White Sox

The end goal of the White Sox rebuild? Be like the Astros

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USA TODAY

The end goal of the White Sox rebuild? Be like the Astros

The White Sox are walking down the same path as the Houston Astros. Of course, whether they arrive at the same destination remains to be seen.

The Astros went through the same loss-heavy, developmental seasons the White Sox have experienced for the last three years. But their mostly homegrown rebuilding strategy paid off in the form of a World Series championship in 2017, and they remain one of the favorites to win the whole thing this season, too.

That’s what the White Sox are trying to do, obviously.

“They’re certainly one of the best examples of someone who has done it well,” manager Rick Renteria said before Tuesday’s doubleheader against the visiting Astros. “On the North Side, they’ve done a nice job of doing the same thing. I think Cleveland kind of did a little of the same thing a few years back, and they still have the remnants of those guys on that ballclub. And I hope that we are one of those guys that end up doing the same things.”

Impatient White Sox fans sick of the losses that have piled up at the major league level in recent seasons — 95 of them in 2017, 100 more last season and 64 during the team’s first 116 games this year — can look at the same thing happening, to a much greater degree, in Houston several years back. The Astros lost a combined 416 games in four seasons from 2011 to 2014.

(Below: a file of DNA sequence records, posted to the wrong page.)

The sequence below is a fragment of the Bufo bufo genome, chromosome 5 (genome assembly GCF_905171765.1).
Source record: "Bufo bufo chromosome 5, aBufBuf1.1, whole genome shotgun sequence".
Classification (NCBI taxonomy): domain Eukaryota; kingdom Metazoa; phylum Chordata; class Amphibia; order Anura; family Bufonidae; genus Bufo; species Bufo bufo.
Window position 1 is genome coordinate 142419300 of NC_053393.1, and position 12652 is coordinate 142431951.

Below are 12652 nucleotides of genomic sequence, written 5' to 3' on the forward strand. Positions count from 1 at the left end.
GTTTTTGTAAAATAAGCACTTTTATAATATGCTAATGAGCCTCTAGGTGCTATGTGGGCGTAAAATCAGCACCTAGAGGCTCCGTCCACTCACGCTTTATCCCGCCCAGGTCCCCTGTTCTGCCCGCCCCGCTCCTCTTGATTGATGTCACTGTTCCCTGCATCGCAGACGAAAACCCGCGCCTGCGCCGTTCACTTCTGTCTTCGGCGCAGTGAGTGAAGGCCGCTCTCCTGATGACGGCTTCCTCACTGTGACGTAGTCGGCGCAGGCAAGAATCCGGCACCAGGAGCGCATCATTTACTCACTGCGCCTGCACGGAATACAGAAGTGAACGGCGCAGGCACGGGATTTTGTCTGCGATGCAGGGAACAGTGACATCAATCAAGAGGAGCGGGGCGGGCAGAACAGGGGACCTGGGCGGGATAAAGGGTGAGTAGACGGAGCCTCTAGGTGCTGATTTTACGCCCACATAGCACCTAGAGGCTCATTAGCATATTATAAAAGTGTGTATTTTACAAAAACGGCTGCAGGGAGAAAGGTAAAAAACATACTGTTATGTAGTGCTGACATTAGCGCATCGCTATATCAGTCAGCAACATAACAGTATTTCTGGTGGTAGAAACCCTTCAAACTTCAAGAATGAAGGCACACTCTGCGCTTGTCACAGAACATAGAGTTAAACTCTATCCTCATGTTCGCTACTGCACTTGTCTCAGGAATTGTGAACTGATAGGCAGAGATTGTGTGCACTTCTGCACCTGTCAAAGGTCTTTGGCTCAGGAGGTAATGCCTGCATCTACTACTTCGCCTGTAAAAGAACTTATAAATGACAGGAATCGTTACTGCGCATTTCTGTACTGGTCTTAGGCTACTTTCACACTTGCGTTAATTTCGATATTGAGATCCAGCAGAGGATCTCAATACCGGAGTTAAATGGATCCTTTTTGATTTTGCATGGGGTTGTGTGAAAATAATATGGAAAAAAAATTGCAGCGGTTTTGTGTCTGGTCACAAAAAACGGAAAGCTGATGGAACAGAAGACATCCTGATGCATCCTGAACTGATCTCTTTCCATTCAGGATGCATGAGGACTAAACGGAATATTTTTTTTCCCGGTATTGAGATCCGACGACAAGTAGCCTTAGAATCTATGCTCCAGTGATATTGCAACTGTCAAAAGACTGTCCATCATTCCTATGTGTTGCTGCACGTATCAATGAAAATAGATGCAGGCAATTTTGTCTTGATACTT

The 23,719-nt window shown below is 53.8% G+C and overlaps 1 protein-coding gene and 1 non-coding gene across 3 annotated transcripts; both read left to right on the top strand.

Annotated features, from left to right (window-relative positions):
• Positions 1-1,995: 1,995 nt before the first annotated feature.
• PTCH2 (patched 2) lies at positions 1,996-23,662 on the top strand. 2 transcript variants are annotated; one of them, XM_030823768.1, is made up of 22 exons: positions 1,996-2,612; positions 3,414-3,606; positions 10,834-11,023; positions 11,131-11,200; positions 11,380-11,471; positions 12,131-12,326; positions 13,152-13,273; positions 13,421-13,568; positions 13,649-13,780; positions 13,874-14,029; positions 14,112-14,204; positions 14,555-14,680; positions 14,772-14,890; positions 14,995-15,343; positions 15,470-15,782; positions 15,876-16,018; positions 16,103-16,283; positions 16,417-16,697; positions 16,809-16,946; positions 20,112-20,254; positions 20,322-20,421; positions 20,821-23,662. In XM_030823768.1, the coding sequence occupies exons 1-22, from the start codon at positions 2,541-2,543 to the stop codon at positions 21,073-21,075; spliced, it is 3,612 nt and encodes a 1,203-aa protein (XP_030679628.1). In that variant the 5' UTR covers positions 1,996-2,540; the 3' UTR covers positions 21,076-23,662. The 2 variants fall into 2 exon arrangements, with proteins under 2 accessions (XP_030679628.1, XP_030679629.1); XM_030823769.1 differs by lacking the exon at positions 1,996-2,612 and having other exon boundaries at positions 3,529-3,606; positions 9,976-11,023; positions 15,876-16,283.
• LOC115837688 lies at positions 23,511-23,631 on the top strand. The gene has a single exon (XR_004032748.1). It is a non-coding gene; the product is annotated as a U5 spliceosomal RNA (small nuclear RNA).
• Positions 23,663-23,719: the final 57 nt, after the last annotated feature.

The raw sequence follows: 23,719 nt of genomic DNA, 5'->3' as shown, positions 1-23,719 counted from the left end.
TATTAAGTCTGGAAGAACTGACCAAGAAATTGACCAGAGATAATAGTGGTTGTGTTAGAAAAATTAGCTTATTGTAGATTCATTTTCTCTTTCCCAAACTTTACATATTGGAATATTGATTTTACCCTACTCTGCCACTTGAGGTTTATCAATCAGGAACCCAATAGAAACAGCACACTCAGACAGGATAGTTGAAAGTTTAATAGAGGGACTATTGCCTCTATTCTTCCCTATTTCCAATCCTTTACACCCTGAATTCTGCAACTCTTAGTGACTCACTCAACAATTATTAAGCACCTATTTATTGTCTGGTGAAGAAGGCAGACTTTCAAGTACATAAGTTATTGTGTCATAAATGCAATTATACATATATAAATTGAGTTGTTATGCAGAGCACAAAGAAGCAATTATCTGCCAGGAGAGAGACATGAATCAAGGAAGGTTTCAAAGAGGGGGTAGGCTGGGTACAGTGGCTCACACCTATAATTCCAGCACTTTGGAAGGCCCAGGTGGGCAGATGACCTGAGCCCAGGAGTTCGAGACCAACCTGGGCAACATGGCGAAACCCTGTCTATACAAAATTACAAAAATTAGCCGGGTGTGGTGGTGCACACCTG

Three years after the last of those, a 92-loss campaign in 2014, the Astros were world champs, thanks in large part to a homegrown core of superstars like Jose Altuve, George Springer, Carlos Correa and Alex Bregman.

Well, the White Sox are in the process of building their own homegrown core, with several of those players already on the South Side. Tim Anderson and Yoan Moncada are in the midst of breakout seasons, with Eloy Jimenez creating plenty of highlights during his rookie season. Luis Robert and Nick Madrigal figure to join that group relatively soon, too.

The White Sox also potentially have something brewing the Astros (and the Cubs and Kansas City Royals before them, for that matter) never managed to accomplish: a mostly homegrown starting rotation. Lucas Giolito was an All Star this season, Reynaldo Lopez is pitching tremendously since the All-Star break, Dylan Cease is here, and Michael Kopech will return to the starting staff in 2020. If you want to include other names like Carlos Rodon, Dane Dunning and Jimmy Lambert in that group, too, go right ahead.